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Bonefish & Tarpon Trust: Conservation Captain of the Month, Duane Baker

No one would turn down an invite from Steve Huff, Rick Murphy or Dave Hunt, but you might want a day with this guy, too. He’s flat out superior, especially when it comes to the always illusive bonefish. And you cannot find a nicer, more environmentally clued guide than Baker. He is an Orvis endorsed guide and has been a member of Florida Keys Fishing Guide Association as long as he has been guiding. 

The Conservation Captain for November 2015 is Capt. Duane Baker out of Islamorada, Florida. Duane is the head of the Florida Keys Fishing Guides Association. He has also been a rockstar by helping BTT on mapping, Everglades National Park issues, genetics sampling, fishing logbooks and much more.

Click here for more info on about Capt. Duane Baker.

Bonefish & Tarpon Trust (BTT): Where do you guide and how long have you been guiding for?

Capt. Duane Baker (DB): I guide in the FL Keys, Biscayne Bay and Everglades National Park and I have been guiding for 27 years.

Capt. Duane Baker with a safe release of a Florida Keys bonefish. BTT image.

Capt. Duane Baker with a safe release of a Florida Keys bonefish. BTT image.

BTT: How did you become a fishing guide?

DB: Well, I grew up fishing in south FL and I loved fishing and the Keys. I was 23 and just went for it, when I started.

BTT: How many days per year do you guide?

DB: At this point in my career I fish as much as I want to.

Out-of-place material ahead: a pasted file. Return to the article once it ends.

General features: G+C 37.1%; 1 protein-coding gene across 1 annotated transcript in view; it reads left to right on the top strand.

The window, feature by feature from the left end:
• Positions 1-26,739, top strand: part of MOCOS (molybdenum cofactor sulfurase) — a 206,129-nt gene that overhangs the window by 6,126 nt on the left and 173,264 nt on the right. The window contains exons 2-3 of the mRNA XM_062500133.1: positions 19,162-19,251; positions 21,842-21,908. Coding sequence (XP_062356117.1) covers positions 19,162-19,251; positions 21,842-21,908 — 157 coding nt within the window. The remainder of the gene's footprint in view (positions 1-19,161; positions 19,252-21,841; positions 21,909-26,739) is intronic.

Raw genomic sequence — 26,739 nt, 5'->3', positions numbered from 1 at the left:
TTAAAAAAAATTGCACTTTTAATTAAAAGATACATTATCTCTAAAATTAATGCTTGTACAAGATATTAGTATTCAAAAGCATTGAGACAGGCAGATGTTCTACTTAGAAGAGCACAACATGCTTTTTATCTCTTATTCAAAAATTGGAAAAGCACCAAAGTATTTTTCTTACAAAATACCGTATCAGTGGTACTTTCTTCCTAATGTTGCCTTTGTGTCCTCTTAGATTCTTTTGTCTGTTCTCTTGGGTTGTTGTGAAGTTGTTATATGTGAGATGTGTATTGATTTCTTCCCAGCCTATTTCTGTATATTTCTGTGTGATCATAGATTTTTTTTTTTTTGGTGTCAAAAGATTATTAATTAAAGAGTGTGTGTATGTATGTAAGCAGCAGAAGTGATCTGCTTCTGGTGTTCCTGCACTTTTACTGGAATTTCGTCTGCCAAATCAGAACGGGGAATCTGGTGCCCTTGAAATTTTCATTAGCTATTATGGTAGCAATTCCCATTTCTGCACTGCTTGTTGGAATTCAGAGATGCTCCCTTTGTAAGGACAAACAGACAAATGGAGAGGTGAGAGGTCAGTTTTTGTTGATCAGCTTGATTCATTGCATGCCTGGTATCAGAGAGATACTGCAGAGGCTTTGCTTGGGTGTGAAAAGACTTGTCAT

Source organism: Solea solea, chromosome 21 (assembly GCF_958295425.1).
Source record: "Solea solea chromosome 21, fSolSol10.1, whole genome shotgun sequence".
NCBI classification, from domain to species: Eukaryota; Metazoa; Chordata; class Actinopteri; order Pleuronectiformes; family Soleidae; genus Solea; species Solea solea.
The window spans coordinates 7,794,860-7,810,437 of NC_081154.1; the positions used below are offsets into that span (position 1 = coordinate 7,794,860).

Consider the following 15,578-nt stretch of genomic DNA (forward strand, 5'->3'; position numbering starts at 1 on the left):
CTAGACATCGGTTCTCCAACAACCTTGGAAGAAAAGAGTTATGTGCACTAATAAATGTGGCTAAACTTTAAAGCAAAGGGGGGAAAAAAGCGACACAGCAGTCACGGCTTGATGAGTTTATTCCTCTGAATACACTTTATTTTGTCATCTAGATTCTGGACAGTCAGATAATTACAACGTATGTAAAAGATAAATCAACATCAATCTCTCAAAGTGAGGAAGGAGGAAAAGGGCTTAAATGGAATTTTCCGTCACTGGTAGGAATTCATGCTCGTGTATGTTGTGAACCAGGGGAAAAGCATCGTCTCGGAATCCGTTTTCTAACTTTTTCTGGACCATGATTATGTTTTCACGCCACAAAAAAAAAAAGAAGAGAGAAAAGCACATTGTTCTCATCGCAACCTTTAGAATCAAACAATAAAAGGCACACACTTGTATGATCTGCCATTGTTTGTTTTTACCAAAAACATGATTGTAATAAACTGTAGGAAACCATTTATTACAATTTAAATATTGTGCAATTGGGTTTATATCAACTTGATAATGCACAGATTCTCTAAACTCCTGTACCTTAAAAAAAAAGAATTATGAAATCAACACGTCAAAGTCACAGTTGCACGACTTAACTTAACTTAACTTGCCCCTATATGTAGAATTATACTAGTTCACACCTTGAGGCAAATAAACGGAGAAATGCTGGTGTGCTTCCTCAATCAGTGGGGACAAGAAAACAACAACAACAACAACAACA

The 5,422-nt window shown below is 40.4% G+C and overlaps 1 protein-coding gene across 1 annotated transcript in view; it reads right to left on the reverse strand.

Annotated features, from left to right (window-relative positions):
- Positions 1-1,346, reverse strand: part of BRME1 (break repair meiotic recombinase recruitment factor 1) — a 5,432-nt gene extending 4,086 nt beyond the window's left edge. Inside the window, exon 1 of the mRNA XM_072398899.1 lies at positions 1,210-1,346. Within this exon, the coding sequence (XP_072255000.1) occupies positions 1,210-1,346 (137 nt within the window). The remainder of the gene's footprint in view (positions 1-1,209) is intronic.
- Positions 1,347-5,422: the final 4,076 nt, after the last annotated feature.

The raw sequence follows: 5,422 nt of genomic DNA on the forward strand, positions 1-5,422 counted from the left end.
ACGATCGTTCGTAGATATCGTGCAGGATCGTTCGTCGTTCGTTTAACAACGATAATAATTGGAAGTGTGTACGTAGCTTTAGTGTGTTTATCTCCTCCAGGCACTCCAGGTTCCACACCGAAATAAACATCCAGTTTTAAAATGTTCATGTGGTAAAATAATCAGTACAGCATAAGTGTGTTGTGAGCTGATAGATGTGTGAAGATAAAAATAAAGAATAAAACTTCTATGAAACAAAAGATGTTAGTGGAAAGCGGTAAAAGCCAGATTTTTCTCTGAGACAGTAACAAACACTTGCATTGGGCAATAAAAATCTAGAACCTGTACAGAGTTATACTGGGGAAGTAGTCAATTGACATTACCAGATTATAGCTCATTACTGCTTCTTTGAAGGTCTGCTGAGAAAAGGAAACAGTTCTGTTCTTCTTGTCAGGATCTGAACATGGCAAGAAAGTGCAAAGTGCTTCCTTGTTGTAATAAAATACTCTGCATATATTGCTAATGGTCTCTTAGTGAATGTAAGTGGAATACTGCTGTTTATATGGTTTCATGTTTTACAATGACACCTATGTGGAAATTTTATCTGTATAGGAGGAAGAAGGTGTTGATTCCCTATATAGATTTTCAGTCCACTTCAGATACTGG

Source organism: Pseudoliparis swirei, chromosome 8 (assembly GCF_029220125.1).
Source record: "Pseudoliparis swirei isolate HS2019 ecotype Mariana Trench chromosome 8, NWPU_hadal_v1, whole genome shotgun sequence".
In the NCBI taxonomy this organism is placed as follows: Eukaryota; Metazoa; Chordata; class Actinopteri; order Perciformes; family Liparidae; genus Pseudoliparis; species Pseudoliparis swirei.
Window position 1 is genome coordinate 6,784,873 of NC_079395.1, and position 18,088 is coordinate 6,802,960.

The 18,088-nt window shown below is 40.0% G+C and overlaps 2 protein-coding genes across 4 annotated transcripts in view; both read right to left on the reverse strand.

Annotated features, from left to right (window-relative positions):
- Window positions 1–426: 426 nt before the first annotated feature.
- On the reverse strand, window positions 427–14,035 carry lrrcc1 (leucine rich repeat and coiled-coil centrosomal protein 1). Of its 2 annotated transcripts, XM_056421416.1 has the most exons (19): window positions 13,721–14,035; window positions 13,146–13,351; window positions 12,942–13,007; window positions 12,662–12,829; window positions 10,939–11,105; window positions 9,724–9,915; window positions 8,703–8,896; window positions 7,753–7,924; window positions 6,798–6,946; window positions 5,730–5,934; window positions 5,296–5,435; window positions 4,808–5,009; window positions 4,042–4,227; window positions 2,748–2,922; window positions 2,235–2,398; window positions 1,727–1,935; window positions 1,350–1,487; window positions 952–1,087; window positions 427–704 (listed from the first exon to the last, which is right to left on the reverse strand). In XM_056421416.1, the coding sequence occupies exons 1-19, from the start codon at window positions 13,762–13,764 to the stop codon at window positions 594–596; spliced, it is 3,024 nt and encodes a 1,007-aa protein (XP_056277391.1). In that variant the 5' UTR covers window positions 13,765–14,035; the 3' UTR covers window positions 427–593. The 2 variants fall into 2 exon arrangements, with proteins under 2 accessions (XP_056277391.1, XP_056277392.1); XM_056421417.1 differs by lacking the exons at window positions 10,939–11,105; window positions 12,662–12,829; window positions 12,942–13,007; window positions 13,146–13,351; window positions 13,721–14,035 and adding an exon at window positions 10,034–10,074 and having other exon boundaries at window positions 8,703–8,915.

BTT: What species do most of your clients want to fish for. Why?

DB: The majority of my clients are fly fishermen. We fish for tarpon, bonefish, permit, snook and redfish.

BTT: Tell us about how the fishery used to be, compared to today. (Numbers of fish caught, seen, number of anglers on the water, etc.)

DB: There used to be more fish in more places. The number of anglers has fluctuated over the years.

BTT: In your opinion, what is the most important conservation issue facing the Keys fishery right now and what can be done to help fix it?

DB: There are many conservation problems facing the Keys. Water quality, the bonefish population, the population growth in FL. Size limits, bag limits and closure to harvest during spawning months should help all fish species.

BTT: Despite some of the negative things happening to our fishery, why do you love it so much?

DB: I love fishing in the Keys and we still have good fishing. This is the birthplace of shallow water fishing and I have been privileged to make a career as a guide in the Keys.

BTT: Why do you support Bonefish and Tarpon Trust?

DB: BTT is doing a great job trying to protect and enhance fishing for these great gamefish. I was first introduced to BTT by founder Tom Davidson in the mid 90’s. We had an epic day of bonefishing and he asked me to help out. I have given my opinion on different topics over the years. BTT has always listened.

BTT: In your opinion, what is the most important work that BTT does and why?

DB: I think ALL the work BTT undertakes is important. This is a big puzzle and there are many pieces. Hopefully it will be filled in soon.

BTT: Why should a fisherman that doesn’t live in Florida or the Caribbean care about BTT?

DB: BTT’s science can be applied to all bonefish and tarpon habitat worldwide.

BTT: You have the day off. What species are you going to fish for, where are you going to find them, and how are you going to catch them.

DB: When I have a day off I love to fly fish for tarpon or bonefish or the rest of them. I usually let the conditions dictate my plan, just like a charter.

BTT: Tell us one of your favorite fishing stories.

DB: I have had the privilege of experiencing some great fishing. I have had my share of bad fishing also. There are too many fish stories to list. Probably the most recent is watching my 14 year old son catch two large tarpon on fly.

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